jamie goode's wine blog: Cold medicine: Clare Valley Cabernet

Wednesday, December 03, 2008

Cold medicine: Clare Valley Cabernet

I hate colds. They're a severe problem when you are supposed to be assessing wines profesionally, because they mess with your sense of smell. They don't eliminate it altogether, but you end up grasping at smells that would otherwise come more easily. A bit like looking through a dirty window.

Or trying to see through the windscreen when it's raining and your windscreen wipers are broken, as once happened to Fiona and I just after we were married. My faithful old sky blue (C'mon City) Vauxhall Astra with 130 000 miles on the clock had a windscreen wiper motor failure. Before it was fixed, we carried on driving it when the forecast was clear - until one drive from Wallington (where we lived) to Cheam (where Fiona's folks lived), when we were caught out. It's only a short drive, but it started raining, and so we had to keep stopping to clean the windscreen manually. Not recommended.

I have about 60% normal olfactory function today, I'm guessing. So I turn to a wine I have a few bottles of, which I've tasted before. It's the Wakefield Cabernet Sauvignon 2005 Clare Valley (known as 'Taylors' in Australia). I bought quite a few bottles at the ludicrously cheap price of 5.99 at Majestic when it was on offer after having tasted it in Australia in April 2007, and it's a serious ageworthy red with lovely dense blackcurranty fruit and savoury spicy structure. Despite its 14.5% alcohol it's really well balanced, and I think that the origin of the fruit is the key. I really rate the Clare Valley as a source of serious red wines. Unlike many South Australian wine regions, Cabernet does as well in the Clare as Shiraz does (Coonawarra is similar in this regard - well, actually, there Cabernet is better than Shiraz).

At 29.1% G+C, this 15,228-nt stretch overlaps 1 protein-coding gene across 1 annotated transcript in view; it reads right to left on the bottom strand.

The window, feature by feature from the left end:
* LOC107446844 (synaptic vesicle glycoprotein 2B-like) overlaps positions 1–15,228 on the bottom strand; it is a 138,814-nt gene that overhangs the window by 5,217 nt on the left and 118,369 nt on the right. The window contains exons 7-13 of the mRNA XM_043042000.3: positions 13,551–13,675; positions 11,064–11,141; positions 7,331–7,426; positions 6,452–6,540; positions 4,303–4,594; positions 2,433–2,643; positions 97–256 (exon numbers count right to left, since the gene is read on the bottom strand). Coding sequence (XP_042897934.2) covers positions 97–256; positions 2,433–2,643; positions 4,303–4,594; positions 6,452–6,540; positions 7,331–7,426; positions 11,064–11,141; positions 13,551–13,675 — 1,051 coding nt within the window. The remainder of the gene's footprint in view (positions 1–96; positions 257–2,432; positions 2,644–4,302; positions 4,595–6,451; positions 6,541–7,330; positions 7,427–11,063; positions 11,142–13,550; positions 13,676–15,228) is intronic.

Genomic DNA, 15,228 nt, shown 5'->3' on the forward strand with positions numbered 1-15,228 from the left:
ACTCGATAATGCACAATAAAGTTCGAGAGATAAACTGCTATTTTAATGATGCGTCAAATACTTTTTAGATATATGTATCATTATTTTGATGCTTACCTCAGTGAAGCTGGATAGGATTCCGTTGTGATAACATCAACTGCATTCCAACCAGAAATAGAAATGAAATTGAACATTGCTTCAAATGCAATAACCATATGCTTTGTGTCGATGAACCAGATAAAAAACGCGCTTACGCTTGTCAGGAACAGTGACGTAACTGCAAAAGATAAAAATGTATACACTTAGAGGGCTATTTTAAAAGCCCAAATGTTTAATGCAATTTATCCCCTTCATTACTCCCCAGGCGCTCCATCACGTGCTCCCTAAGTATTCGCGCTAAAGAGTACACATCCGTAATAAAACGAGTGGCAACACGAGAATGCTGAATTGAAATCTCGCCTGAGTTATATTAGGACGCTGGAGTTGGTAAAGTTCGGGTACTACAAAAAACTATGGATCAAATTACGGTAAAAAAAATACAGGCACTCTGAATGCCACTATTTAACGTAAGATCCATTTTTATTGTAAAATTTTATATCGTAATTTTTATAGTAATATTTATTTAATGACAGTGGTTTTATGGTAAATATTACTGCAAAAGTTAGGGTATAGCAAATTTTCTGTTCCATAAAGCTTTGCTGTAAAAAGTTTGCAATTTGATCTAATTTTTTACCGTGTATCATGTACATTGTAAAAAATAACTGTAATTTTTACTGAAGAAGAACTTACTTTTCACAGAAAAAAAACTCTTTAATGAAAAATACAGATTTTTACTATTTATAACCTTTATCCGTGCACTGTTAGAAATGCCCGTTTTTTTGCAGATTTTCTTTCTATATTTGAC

Even with a cold, this Clare Cabernet is utterly delicious. I have four bottles left, and I'm going to cellar them for a few more years. They're sealed with screwcaps (tin/saran liner) so it will be interesting to see how they do.

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